SuperAgers are defined as people over 80 years old with the cognitive health and memory of someone 20 to 30 years their junior. What’s their secret, you ask? It might be friendships, according to a small new study published in the journal PLOS ONE.
Researchers from the Cognitive Neurology and Alzheimer’s Disease Center at Northwestern University’s Feinberg School of Medicine had 50 people—31 SuperAgers and 19 “cognitively average-for-age peers,” as the study describes them—take a well-being questionnaire. The SuperAgers had been previously selected from an ongoing program at the university, scoring above-average for their age on episodic memory tests, the type of memory that gets worse with age.
Participants completed something called the Ryff 42-item Psychological Well-Being questionnaire that focused on six topics: autonomy, positive relations with others, environmental mastery, personal growth, purpose in life and self-acceptance, according to the study. In the positive relations with others section, participants rated their agreement with statements like “I know that I can trust my friends and they know they can trust me,” or “I often feel lonely because I have few close friends with whom to share my concerns.”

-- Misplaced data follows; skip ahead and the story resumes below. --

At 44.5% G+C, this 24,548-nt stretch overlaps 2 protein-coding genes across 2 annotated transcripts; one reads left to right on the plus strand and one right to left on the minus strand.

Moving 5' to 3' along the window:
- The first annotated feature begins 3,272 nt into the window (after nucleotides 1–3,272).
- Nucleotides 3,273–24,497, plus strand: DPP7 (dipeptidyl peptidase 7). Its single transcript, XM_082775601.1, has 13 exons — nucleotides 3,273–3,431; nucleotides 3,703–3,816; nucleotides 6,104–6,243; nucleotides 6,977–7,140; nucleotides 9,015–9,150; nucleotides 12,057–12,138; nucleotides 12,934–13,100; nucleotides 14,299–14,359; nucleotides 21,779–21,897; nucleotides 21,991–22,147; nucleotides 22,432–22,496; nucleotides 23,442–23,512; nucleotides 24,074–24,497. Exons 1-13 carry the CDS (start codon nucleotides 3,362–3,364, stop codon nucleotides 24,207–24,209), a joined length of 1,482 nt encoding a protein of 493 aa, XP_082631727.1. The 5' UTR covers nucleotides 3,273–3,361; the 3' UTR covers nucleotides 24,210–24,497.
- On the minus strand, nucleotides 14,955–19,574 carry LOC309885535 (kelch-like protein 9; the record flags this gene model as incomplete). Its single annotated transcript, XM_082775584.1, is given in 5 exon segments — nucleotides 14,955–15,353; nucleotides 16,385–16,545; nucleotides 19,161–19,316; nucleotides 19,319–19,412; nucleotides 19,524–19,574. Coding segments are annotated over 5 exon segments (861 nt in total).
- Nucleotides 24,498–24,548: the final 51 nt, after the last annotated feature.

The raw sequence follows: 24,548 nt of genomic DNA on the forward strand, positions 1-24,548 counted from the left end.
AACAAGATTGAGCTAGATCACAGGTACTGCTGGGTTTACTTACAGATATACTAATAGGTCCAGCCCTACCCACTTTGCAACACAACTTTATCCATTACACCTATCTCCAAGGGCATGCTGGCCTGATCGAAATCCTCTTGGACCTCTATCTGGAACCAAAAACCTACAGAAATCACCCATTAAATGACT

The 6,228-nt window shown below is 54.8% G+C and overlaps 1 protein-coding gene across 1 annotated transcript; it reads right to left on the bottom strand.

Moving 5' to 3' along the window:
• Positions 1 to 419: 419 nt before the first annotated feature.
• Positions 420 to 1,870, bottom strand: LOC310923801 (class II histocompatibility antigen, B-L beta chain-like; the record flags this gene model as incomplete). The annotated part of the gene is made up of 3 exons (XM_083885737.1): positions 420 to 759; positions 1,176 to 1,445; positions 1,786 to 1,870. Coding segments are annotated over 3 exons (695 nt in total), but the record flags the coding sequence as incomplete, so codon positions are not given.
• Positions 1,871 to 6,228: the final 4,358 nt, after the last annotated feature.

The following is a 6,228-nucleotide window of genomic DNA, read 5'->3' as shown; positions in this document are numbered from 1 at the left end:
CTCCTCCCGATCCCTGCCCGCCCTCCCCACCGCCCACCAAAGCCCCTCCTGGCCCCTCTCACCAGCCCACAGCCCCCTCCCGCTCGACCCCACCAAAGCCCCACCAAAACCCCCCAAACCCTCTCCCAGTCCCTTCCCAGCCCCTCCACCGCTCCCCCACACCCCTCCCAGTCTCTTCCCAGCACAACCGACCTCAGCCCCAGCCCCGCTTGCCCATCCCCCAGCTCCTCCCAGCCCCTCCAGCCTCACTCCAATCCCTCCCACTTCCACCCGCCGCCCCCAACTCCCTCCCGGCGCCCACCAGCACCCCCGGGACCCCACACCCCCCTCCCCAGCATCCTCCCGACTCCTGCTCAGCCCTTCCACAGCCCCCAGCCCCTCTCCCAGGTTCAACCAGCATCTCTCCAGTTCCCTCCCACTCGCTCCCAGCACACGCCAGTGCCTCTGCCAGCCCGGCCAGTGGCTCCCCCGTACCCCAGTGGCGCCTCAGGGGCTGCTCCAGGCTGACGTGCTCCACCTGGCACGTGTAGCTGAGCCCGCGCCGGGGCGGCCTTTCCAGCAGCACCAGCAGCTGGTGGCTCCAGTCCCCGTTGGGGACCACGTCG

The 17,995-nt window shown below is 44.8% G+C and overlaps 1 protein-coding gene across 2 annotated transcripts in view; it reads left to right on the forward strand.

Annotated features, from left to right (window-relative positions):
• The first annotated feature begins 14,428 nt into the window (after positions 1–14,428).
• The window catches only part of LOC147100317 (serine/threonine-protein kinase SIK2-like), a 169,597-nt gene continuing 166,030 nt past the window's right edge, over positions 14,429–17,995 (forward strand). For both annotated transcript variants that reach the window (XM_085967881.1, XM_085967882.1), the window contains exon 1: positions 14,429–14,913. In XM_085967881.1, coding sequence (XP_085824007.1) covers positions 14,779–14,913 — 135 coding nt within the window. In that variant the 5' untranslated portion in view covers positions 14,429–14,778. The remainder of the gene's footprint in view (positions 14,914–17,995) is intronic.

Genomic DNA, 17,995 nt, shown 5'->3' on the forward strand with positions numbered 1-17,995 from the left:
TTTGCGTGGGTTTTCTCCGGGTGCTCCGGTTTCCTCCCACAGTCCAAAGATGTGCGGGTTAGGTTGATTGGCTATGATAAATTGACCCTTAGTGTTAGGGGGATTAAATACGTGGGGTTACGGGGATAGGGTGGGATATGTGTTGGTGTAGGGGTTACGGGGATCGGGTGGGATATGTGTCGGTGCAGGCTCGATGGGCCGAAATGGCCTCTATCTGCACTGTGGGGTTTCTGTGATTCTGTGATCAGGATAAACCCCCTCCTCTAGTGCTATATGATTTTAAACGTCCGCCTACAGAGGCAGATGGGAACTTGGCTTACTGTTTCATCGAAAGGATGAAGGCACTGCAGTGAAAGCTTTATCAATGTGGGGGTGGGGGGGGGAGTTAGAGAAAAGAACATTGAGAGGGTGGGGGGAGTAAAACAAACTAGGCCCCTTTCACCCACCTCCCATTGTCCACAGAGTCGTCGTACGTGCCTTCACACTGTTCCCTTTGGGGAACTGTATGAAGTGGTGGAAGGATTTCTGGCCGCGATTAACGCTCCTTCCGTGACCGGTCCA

SuperAgers scored significantly higher in the positive relations section—meaning they reported having more high-quality relationships—compared to their cognitively average peers. This suggests that “perceived high-quality social relationships may be an important factor in cognitive SuperAging,” the study authors write.
“You don’t have to be the life of the party, but this study supports the theory that maintaining strong social networks seems to be linked to slower cognitive decline,” Emily Rogalski, a research associate professor of cognitive neurology and Alzheimer’s disease center, said in the study’s press release.
This supports previous findings about the importance of social connections—specifically close friendships—for our overall well-being, especially as we get older.
“It’s not as simple as saying if you have a strong social network, you’ll never get Alzheimer’s disease,” Rogalski clarified in the press release. “But if there is a list of healthy choices one can make, such as eating a certain diet and not smoking, maintaining strong social networks may be an important one on that list.”
Read the full study here.